As I exited Hogwarts School of Witchcraft and Wizardry while on a side trip before the NALP Annual Education Conference in April, a Eureka Spell flashed, crashing into my brain like a Whomping Willow. It might have come from the wand of Professor Albus Dumbledore, one of the two greatest Hogwarts Headmasters ever and mentor to hundreds of young Hogwarts wizards and witches, to offset my recent brush with the fearsome Dementors in a (virtual) game of Quidditch over the Hogwarts castle grounds.
When the Eureka Spell hit, my field of mental vision instantaneously split into two separate side-by-side fields: Dementors on one, Mentors on the other. Eureka! — "De-Mentors" and Mentors — the bad and the good, two diametrically opposed concepts and images.
For anyone who has read J.K. Rowling's Harry Potter series, the horror of a Dementor is instantaneously recognizable. As described by Professor Lupin in Prisoner of Azkaban: "Dementors are among the foulest creatures that walk this earth. They infest the darkest, filthiest places, they glory in decay and despair, they drain peace, hope and happiness out of the air around them.... Get too near a Dementor and every good feeling, every happy memory, will be sucked out of you. If it can, the Dementor will feed on you long enough to reduce you to something like itself—soulless and evil. You'll be left with nothing but the worst experiences of your life."
In Mentors, on the other hand (as paraphrased by me with the utmost respect for J.K. Rowling), we see the very opposite of Dementors: Mentors are among the most respected and revered people to walk this earth. They illuminate the dark mysteries of professional life, they glory in the professional growth and personal resilience of everyone around them, they breathe peace, hope, and happiness into the air around them.... Get near a Mentor and good feelings and happy memories will surge forth for you. If he or she can, the Mentor will energize you long enough to develop you into something like him or herself—a dynamic and positive life force within your profession. You'll be left with one of the best experiences of your life.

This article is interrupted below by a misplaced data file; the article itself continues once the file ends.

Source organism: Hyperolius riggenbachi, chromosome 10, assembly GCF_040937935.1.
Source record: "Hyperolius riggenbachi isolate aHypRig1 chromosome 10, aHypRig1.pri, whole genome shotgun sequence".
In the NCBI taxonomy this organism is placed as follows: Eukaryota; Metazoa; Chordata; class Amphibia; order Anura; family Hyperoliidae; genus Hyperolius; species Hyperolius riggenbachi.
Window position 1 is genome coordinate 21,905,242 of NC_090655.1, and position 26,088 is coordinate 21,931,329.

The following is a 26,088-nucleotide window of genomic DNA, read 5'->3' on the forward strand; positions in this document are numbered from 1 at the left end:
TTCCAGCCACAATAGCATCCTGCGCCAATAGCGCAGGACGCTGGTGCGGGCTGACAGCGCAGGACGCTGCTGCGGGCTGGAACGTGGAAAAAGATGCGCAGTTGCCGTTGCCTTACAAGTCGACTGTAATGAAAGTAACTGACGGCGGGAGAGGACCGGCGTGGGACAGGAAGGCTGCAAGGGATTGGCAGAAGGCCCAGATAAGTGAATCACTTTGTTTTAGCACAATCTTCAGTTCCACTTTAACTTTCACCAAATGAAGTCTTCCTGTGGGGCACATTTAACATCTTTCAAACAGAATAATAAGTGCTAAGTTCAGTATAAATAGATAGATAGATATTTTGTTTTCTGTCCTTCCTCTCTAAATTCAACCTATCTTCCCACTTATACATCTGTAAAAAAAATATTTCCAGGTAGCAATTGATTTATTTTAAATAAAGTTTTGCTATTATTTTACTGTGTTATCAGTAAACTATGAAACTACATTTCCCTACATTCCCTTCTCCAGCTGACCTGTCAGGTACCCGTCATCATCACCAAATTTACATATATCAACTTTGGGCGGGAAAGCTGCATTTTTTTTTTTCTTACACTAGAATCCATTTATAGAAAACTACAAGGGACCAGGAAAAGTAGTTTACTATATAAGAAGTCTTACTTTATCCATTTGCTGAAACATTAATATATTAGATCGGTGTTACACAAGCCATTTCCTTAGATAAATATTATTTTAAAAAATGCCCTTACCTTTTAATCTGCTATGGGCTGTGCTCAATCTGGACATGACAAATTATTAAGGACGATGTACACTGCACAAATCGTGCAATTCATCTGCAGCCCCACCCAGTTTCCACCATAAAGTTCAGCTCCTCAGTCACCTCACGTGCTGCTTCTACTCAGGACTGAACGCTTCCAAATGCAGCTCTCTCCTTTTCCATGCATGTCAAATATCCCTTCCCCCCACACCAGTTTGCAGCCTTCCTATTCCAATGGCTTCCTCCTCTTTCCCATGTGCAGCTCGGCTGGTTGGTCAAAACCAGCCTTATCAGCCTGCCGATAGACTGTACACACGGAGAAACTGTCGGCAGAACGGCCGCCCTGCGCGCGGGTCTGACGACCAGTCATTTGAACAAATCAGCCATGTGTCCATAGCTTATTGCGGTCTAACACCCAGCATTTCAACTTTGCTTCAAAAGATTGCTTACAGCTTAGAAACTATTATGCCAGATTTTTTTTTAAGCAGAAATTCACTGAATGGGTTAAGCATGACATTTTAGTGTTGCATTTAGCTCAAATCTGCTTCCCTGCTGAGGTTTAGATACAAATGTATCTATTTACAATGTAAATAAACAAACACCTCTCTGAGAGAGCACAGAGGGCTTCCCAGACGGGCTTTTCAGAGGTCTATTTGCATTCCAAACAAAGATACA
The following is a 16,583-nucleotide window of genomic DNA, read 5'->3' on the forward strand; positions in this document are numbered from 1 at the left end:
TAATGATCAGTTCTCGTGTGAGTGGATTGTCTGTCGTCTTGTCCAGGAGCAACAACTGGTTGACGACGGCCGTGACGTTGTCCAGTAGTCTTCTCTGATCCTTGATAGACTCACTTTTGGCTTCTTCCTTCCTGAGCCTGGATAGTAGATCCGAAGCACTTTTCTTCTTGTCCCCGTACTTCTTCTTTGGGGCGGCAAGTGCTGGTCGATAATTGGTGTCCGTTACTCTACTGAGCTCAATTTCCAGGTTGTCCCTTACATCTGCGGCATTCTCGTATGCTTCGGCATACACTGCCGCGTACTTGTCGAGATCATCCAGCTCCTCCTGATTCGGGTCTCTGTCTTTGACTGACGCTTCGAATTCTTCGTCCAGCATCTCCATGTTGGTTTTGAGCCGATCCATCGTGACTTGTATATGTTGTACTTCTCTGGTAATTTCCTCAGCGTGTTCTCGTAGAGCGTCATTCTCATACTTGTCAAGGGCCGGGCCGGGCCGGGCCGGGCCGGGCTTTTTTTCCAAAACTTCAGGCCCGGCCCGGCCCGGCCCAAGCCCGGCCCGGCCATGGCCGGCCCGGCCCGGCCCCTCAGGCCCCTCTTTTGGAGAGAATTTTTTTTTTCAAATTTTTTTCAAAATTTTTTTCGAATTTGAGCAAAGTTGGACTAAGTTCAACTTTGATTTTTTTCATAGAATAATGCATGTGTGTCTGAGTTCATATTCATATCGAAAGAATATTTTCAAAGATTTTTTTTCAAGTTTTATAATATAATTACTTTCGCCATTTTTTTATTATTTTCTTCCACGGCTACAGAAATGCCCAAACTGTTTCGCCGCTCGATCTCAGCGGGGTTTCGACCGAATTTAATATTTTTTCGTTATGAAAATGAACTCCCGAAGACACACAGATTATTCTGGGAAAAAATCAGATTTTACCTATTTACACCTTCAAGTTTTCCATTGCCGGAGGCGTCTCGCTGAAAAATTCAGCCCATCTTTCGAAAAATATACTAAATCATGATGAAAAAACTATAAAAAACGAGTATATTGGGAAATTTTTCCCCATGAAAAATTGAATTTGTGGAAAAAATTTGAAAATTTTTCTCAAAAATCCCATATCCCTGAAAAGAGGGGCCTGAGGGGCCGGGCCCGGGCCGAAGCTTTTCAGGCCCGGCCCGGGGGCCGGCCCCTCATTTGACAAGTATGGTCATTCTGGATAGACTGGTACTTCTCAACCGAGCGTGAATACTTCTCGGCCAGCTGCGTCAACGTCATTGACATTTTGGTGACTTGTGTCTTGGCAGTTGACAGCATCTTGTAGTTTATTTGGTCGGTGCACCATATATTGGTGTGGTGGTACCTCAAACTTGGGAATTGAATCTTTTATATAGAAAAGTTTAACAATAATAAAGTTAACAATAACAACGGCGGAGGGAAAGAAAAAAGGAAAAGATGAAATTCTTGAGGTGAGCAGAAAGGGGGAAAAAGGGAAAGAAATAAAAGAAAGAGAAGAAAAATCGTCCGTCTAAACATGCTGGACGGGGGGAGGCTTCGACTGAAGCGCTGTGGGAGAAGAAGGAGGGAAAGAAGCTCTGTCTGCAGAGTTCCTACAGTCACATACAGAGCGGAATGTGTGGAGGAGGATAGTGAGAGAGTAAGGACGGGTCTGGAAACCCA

To save our summer associates (in the USA), our summer law students and articling students (in Canada), and our lawyers from the gut-churning, nightmare-inducing horror of Dementors,we need to make sure that they are working in a Dementor-free zone with real Mentors — never Dementors!
Here I am using Mentor in both senses of that word — in the narrow sense of the mentor with specific developmental responsibilities for one or more assigned mentees AND in the broader sense of the mentor as someone who in his or her daily interpersonal relationships stands as an example and a guide to all in making the workplace one of positive attitude and energy.
The Dementor concept offers a terrific lead-in for a number of orientation and coaching discussions of mentorship in both senses of the word mentor, whether in groups or individually, and whether for all students and lawyers or for specifically assigned mentors or mentees.
For assigned mentorships, for example, orientation, coaching, and discussion might be —
- on the goals of a mentorship program in a professional services context (e.g., integration, professional growth, individualized development, retention, role model, safe haven).